Deputy Johnson says, of course, that mothers of children would not be expected to perform these services. Should we write into the body of the Bill that male citizens rated on a particular poundage should be liable for jury service and then proceed to say that if they are fathers of families and have businesses one would not dream of expecting them to do anything of the kind? It seems to me it is very analogous to the suggestion made by Deputy Johnson. Deputy Redmond followed on a somewhat similar line. He would like to see sternly in the Bill wholesale jury service for women, but he is quite sure, and the Deputy knows the judges, that any judge would be extremely lenient in his exemptions. Really, it comes to this, that for the sake of this high-sounding principle of equality of status we are to say one thing legislatively and for the sake of the differences that exist we are to say another thing administratively. That way does not commend itself to me. I do not know whether it will commend itself to a majority of Deputies, that we should in fact pass a provision in an Act which we do not mean and which we know cannot be administered, and we are to rely on our judges and on our officials, so that where we cry parity they shall cry lack of parity and recognise that and act upon that lack of parity. I do not want to create by legislation a purely nominal farcical position. I do not want to have to send out from the administrative offices of the court the kind of circulars that go from the administrative offices of the court in England; in fact, say, plead a particular kind of illness and it is all right. To say women shall be qualified on an equal basis with men for jury service and shall in fact perform that service, and then proceed to say if they are discharging any of the normal, natural functions of women in the body politic they are exempt is, of course, a farce, and the kind of farce that we ought not to write into our legislation.

Does the Minister describe it as a farce to give women the option of serving on juries?

I will talk about that on Deputy Sir James Craig's amendment.

To my mind, if this amendment is not passed this section will deprive women of the right of serving on a jury.

The Deputy's amendment imposes compulsory jury service on women who possess the qualifications that are assigned in the Bill to men. I am speaking of the Deputy's amendment. I will speak on Deputy Sir James Craig's amendment when it is before the House.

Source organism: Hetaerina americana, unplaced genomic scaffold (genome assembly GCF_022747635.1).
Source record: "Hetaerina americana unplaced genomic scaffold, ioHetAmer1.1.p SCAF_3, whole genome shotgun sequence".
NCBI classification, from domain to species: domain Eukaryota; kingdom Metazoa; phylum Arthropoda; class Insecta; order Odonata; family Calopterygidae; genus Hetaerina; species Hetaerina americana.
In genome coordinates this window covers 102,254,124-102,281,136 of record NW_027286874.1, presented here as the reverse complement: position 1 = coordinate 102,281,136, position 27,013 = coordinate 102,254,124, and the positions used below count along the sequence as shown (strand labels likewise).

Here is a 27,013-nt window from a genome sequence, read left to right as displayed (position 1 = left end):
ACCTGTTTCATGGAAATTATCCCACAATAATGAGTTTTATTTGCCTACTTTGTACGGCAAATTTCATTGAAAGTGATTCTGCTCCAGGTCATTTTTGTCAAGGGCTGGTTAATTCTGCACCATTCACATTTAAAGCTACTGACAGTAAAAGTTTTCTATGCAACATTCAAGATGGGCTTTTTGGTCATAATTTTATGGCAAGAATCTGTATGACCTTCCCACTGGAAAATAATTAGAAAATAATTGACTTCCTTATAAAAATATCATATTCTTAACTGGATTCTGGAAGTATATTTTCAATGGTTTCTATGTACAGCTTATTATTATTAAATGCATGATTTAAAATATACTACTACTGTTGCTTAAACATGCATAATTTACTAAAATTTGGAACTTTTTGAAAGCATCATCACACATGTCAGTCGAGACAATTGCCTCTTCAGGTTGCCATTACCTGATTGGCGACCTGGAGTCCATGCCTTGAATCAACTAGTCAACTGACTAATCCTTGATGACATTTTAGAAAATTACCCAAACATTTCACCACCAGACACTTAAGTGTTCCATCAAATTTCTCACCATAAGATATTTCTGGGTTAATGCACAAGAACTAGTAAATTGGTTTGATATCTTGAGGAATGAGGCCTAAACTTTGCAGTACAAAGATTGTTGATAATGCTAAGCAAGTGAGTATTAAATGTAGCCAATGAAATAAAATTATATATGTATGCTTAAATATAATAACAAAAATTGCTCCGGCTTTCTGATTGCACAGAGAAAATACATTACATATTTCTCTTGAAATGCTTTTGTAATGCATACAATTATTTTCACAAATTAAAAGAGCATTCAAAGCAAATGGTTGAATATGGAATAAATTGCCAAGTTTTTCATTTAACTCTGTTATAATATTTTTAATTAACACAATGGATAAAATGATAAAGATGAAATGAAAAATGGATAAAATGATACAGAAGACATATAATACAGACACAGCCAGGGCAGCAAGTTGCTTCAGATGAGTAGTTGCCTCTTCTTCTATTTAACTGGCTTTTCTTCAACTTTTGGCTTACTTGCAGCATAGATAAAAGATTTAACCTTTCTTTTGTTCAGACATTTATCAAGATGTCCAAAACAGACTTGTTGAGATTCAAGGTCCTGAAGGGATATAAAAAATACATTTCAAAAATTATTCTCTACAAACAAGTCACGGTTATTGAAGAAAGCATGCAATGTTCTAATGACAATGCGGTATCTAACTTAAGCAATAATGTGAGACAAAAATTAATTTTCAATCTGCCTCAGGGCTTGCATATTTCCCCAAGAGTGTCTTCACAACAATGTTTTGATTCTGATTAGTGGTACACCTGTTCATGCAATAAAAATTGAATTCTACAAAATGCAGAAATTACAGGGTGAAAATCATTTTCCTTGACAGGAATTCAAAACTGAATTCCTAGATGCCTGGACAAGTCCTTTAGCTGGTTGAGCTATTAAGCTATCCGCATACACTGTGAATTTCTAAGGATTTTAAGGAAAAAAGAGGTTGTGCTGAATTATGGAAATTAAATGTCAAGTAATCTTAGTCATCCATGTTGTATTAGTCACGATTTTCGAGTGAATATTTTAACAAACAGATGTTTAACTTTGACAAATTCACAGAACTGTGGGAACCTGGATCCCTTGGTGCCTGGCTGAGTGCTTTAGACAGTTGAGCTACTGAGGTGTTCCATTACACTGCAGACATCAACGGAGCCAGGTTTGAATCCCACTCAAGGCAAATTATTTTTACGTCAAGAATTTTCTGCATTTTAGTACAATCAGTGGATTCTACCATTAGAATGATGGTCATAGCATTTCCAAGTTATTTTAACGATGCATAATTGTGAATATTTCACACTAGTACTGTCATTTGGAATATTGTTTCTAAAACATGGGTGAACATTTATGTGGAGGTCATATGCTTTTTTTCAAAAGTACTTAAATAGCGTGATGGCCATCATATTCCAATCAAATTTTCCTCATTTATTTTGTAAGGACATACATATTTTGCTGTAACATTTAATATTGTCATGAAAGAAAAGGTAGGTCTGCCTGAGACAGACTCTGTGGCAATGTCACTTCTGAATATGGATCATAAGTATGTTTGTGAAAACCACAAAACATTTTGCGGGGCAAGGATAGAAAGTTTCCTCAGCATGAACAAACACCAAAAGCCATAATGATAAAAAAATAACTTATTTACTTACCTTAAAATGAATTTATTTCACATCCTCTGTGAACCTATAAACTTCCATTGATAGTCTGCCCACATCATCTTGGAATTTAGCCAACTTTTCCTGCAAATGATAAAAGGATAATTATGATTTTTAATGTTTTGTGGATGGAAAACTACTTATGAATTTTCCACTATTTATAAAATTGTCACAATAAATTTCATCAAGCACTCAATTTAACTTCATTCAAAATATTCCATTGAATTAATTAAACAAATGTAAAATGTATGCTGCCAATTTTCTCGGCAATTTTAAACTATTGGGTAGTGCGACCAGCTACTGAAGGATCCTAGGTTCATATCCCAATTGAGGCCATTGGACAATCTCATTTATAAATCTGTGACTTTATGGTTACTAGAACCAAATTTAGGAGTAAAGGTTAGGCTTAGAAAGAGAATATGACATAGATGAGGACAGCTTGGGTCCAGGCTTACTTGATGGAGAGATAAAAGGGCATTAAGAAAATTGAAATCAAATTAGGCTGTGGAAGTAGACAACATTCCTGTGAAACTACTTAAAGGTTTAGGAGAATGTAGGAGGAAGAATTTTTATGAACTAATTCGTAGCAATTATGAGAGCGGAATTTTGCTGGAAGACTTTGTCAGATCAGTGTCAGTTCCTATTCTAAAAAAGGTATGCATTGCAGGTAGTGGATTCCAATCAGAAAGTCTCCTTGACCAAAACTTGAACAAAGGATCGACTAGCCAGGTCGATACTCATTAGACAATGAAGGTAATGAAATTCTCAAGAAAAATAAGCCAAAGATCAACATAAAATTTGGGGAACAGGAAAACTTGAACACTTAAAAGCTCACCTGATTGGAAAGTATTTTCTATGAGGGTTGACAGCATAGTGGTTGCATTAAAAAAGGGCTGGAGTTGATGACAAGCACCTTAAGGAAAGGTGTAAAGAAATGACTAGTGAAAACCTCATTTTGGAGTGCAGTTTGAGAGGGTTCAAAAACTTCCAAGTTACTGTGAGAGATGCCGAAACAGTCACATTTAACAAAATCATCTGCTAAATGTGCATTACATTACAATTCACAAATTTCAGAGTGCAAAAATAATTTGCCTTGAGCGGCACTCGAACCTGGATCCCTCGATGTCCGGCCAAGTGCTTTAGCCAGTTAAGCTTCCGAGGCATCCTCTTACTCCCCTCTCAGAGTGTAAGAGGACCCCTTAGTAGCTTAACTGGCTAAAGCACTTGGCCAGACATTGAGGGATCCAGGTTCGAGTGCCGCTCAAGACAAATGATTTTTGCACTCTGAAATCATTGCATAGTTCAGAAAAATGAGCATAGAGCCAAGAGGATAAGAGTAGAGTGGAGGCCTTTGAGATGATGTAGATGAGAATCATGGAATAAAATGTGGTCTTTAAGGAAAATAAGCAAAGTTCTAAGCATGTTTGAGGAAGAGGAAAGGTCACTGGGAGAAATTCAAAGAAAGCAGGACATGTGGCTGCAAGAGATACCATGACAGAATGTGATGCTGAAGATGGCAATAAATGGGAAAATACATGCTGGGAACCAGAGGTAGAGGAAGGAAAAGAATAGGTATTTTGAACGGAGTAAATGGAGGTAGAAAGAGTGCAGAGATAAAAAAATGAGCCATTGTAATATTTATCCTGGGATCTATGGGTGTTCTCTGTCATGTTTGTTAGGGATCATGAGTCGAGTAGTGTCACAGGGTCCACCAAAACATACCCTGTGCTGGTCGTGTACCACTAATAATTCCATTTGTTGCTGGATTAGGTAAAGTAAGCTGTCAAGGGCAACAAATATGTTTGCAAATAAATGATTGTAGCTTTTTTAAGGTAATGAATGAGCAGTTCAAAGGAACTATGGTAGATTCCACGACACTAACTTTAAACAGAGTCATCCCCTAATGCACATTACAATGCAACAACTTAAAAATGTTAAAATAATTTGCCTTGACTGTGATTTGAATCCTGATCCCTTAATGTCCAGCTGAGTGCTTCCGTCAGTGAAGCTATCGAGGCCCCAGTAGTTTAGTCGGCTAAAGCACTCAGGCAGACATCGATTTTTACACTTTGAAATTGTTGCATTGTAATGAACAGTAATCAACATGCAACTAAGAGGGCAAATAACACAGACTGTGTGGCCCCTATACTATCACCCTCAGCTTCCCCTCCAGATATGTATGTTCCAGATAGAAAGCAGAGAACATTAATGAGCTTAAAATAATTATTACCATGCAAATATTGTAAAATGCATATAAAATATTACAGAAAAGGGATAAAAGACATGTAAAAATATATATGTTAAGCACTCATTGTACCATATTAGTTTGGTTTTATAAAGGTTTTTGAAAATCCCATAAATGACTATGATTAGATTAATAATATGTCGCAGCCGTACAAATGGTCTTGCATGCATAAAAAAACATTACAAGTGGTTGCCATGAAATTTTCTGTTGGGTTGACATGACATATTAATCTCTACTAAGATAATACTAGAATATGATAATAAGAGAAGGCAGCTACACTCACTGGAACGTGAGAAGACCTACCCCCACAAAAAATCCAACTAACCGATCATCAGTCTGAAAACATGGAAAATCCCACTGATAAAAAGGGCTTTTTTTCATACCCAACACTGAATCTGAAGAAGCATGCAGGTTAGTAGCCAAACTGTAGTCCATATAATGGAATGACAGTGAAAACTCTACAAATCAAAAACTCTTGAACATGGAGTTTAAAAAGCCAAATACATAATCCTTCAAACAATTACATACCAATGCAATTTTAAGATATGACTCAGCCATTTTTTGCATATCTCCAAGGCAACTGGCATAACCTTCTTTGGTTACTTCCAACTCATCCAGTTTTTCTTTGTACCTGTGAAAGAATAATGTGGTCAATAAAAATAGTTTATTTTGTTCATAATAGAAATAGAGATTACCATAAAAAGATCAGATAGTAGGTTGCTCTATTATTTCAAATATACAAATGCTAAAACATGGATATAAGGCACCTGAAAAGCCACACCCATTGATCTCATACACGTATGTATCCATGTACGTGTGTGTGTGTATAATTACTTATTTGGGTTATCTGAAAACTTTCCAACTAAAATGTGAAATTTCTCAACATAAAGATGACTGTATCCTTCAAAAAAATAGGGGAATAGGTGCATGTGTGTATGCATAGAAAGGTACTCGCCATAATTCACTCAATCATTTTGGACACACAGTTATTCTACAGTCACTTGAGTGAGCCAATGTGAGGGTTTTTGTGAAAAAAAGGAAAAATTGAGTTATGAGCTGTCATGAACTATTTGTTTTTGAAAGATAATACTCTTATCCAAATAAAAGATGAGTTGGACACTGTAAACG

Does the Minister say that Deputy Sir James Craig's amendment will enable women to serve on juries if this section is passed as it stands?

The section as it stands is not before the House. The Deputy's amendment is before the House. If Deputy Sir James Craig's amendment is lost, then the section as it stands will be before the House. For the moment I am addressing myself to the Deputy's amendment.

Not my amendment.

He is apparently uncomfortable about it. He spoke about rights, the right to make sacrifices and so on. There was a distinguished colleague of the Deputy's in the Party and in the Parliament to which he belonged some years ago. Speaking about the treatment of certain prisoners who were charged, I think, with murder, he deprecated that treatment, and said if they were guilty they had a right to be "hung."

He said "hung," in fact. I understand in America one individual was found to insist on his legal right to be electrocuted after the court had sentenced him to be electrocuted, and when people wished to commute the sentence. Now this right to jury service on the part of women is very much on a parity with that. There are those who are vocal in their insistence on that right, and if we were to give way to those and write into the Bill this provision for compulsory jury service for women throughout the State in response to the pressure of these alleged spokeswomen, then you will find very many vocal, and highly vocal at that, on the other side of the issue.

I am opposed to the Deputy's amendment, perhaps because I have a better conception than he has of what it would mean in practice, of what it would mean administratively, and also because I am opposed to the farce of saying legislatively a thing that you are not prepared, and that you know you are not prepared, to enforce administratively.